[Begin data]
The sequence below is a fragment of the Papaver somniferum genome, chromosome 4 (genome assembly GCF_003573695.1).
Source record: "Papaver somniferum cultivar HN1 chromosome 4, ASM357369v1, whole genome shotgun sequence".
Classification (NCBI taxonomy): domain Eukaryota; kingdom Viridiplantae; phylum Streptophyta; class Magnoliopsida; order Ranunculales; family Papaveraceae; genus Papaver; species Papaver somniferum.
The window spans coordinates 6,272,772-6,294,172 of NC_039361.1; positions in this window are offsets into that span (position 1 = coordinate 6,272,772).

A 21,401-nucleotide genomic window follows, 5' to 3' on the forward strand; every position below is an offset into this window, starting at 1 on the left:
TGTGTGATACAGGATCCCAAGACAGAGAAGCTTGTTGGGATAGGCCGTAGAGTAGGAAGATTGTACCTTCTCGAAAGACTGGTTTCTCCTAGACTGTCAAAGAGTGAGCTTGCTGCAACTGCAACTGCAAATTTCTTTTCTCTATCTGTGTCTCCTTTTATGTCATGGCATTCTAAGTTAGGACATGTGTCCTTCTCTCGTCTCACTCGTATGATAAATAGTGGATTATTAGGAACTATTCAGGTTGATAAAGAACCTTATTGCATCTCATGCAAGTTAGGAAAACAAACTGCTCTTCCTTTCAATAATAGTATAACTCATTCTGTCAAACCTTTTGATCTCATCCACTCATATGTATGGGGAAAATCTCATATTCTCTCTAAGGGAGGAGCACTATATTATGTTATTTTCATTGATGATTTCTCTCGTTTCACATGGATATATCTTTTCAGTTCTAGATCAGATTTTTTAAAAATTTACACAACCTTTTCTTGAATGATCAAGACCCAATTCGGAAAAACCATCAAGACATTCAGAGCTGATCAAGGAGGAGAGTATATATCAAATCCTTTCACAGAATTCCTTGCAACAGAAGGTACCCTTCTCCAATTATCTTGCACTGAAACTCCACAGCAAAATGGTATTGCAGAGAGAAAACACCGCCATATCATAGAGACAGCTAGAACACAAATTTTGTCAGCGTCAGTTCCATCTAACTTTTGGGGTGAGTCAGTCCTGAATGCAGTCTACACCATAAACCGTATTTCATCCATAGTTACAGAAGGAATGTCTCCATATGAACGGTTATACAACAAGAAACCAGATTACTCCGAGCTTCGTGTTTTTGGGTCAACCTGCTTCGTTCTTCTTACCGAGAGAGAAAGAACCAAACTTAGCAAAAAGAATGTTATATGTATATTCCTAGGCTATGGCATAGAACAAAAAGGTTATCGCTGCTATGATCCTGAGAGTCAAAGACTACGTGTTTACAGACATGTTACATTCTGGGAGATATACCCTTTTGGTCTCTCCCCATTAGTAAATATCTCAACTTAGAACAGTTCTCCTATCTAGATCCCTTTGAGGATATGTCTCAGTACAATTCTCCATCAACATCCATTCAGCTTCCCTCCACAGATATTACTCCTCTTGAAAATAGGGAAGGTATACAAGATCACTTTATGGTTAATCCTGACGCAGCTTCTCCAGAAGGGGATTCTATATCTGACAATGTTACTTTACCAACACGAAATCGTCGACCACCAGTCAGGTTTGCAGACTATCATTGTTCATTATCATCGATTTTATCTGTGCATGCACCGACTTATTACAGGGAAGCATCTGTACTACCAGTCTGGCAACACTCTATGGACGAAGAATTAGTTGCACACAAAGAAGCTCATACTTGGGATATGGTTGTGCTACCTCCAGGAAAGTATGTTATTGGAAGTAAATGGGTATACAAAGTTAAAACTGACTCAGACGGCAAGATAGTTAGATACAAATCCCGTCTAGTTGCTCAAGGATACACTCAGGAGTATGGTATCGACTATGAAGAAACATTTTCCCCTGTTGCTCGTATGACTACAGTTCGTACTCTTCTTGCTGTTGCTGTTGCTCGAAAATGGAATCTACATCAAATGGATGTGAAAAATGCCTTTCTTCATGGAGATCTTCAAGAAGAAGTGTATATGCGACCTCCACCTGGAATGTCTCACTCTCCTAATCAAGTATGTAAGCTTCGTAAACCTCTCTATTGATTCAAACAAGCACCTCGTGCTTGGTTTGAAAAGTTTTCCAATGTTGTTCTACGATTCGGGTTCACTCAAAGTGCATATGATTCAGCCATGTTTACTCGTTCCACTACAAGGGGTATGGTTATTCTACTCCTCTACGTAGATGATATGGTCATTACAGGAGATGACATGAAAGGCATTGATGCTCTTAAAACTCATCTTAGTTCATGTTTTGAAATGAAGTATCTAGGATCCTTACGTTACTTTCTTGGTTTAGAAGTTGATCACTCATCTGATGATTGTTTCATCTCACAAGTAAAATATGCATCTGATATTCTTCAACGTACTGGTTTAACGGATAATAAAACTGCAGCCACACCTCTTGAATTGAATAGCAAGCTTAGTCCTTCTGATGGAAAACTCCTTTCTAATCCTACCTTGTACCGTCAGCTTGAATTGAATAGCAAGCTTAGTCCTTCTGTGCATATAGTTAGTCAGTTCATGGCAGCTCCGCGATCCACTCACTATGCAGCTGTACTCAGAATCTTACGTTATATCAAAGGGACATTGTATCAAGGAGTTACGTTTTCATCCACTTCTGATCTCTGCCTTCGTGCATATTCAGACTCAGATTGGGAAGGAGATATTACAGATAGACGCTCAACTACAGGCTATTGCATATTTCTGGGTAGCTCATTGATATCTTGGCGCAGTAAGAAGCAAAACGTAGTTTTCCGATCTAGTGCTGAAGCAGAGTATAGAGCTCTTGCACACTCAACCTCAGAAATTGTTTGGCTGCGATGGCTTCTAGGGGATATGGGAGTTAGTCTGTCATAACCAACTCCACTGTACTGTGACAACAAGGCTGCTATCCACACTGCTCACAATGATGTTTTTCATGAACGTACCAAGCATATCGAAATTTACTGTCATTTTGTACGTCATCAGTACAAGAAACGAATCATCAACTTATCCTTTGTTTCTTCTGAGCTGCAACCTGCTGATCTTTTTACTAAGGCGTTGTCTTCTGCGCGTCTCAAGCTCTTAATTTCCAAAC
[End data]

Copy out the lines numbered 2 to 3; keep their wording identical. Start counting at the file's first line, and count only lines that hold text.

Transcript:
Source record: "Papaver somniferum cultivar HN1 chromosome 4, ASM357369v1, whole genome shotgun sequence".
Classification (NCBI taxonomy): domain Eukaryota; kingdom Viridiplantae; phylum Streptophyta; class Magnoliopsida; order Ranunculales; family Papaveraceae; genus Papaver; species Papaver somniferum.